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Previews & Reviews that are Z's Views

You Can Survive An Atom Bomb Survival Wheel

Would you know what to do to survive if an Atom Bomb was dropped on your town?

If you don’t, then you need the handy-dandy You Can Survive An Atom Bomb Survival Wheel!

I wonder if the Atom Bomb Survival Wheel can confirm that the best way of surviving a direct hit from an A-Bomb is to get in a refrigerator (and hope you don’t suffocate) a la Indiana Jones!

Source: Channing Thompson.

10 Things You May Not Know About P.T. Barnum

Evan Andrews and History.com present 10 Things You May Not Know About P.T. Barnum.   Here are three of my favorites…

1. Barnum was an entrepreneur from an early age.
Barnum’s knack for moneymaking first manifested during his youth in Bethel, Connecticut. The future showman sold snacks and homemade cherry rum during local gatherings, and by age 12, he had made enough money to purchase his own livestock. By 21, his holdings also included a general store, a small lottery and even his own newspaper called the “Herald of Freedom.”

2. He first rose to prominence by engineering a famous hoax.
In 1835, Barnum launched his career in entertainment by purchasing Joice Heth, a blind slave touted as being the 161-year-old former nurse of George Washington. After billing Heth as “the most astonishing and interesting curiosity in the world,” Barnum put her on display in New York and took her on a small tour of New England. Visitors lined up to gawk at her withered body and hear her tales of “dear little George,” and Barnum helped fuel popular interest by spreading a rumor that she was actually an automaton controlled by a ventriloquist. The truth about Heth didn’t emerge until after her death in February 1836. During a public autopsy—staged by Barnum at the price of 50 cents for admission—it was revealed that she was most likely no older than 80.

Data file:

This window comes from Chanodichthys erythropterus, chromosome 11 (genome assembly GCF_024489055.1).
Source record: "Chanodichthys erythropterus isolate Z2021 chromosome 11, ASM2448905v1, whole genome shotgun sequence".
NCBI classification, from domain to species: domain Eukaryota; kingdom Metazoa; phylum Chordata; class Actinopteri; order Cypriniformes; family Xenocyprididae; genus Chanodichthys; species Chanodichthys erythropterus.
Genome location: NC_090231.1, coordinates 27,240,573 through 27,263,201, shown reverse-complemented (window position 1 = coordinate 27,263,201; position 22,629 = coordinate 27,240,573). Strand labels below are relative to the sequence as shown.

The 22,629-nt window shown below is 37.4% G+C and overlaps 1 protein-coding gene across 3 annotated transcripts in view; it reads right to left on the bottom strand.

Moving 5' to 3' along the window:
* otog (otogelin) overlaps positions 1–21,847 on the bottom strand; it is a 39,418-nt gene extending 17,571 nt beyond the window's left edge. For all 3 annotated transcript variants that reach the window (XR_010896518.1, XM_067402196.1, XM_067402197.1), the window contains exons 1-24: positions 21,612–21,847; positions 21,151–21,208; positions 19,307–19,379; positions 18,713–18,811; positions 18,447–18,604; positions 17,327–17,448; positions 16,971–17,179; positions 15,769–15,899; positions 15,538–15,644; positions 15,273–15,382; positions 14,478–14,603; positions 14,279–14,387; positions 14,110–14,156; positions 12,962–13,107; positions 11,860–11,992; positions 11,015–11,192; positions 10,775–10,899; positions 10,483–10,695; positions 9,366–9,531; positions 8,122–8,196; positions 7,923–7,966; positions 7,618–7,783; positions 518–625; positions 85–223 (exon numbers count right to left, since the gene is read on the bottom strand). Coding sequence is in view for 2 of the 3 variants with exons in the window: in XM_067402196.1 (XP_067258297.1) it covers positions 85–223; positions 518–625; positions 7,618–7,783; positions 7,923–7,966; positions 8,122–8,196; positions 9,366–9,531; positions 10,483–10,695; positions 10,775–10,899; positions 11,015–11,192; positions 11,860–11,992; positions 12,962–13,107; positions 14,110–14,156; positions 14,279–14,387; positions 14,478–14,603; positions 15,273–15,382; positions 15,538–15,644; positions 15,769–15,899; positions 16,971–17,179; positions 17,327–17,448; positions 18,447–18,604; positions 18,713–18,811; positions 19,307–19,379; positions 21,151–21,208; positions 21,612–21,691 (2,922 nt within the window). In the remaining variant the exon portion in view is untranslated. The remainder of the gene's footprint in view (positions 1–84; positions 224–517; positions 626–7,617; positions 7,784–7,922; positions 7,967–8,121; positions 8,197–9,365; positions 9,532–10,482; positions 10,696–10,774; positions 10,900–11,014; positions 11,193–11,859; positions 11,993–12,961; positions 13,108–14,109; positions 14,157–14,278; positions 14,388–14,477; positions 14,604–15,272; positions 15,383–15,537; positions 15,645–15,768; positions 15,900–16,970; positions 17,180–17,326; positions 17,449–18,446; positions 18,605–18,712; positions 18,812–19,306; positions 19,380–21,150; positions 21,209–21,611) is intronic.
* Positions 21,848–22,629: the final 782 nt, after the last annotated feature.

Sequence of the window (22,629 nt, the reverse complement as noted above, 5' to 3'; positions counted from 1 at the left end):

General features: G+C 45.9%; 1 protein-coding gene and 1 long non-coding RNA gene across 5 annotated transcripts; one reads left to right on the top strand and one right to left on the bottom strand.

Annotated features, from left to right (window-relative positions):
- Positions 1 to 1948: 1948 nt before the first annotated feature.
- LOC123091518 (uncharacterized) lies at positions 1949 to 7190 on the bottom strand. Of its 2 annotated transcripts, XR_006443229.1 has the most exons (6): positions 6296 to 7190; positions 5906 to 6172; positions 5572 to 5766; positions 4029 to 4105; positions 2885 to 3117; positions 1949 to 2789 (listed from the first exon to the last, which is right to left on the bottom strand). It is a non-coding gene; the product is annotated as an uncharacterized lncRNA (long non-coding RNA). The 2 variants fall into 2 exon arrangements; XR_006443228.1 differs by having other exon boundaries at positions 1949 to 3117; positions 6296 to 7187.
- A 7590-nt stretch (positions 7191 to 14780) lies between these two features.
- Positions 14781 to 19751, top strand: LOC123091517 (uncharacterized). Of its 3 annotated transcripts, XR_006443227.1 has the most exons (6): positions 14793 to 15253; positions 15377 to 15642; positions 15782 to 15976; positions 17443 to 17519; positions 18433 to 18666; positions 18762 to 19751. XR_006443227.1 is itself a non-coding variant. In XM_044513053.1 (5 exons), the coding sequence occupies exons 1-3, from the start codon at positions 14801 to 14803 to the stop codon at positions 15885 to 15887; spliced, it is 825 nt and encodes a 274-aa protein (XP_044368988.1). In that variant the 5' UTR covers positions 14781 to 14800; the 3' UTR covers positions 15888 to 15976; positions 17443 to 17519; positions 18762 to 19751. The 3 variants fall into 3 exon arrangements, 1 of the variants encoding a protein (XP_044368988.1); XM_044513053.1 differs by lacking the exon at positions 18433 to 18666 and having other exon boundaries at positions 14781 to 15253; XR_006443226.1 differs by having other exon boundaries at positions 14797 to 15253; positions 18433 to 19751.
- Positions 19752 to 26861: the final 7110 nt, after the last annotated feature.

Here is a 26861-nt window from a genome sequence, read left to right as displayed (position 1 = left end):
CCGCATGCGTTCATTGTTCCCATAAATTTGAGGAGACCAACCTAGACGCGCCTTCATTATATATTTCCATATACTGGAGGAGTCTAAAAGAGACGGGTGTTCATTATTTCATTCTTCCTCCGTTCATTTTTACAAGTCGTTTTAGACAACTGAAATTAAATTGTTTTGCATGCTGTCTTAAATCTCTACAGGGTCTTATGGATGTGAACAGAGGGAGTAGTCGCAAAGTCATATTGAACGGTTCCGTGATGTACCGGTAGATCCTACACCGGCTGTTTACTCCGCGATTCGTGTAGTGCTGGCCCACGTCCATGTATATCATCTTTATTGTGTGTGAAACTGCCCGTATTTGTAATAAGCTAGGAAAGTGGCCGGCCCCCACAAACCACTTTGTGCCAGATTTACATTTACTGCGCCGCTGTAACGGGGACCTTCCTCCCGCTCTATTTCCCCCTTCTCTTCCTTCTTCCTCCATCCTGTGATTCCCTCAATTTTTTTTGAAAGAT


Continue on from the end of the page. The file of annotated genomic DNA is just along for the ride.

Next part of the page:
3. Barnum didn’t go into the circus business until relatively late in life.
Barnum is best known for his traveling three-ring circuses, but he didn’t make his first forays under the big top until he was 60 years old. Before then, he was better known as the owner of the Manhattan-based American Museum, a sprawling collection of historical artifacts, aquariums, animal menageries, zoological curiosities and freak shows. Some of the museum’s most notable exhibits included General Tom Thumb, a child dwarf who Barnum famously brought to audience with Queen Victoria of Britain; and the “Fejee Mermaid,” which was actually the upper half of a monkey sewn to the bottom of a fish. Barnum only launched his traveling circus after his museum was twice destroyed by fire. He later teamed with his famed partner James Bailey in 1881, and the two went on to make a fortune running their “Greatest Show on Earth.”

15 Peachy Facts About “Face Off”

Eric D. Snider and Mental_Floss present 15 Peachy Facts About Face Off Here are three of my favorites…

2. IT WAS WRITTEN WITH STALLONE AND SCHWARZENEGGER IN MIND.
Separately, they were among the top action stars of the day (the day being the early ’90s), so teaming them up was an irresistible idea. Moreover, they were both really famous, and as Colleary once said, “The movie doesn’t work unless the actors have a well-established persona” so audiences can appreciate them impersonating each other. (Editorial note: there’s no way Schwarzenegger and Stallone could have imitated one another’s mannerisms as well as Cage and Travolta do.) The two didn’t make Face/Off, but they did eventually make Escape Plan, in which they escape from a futuristic, off-the-grid, middle-of-the-ocean prison very much like the one in Face/Off.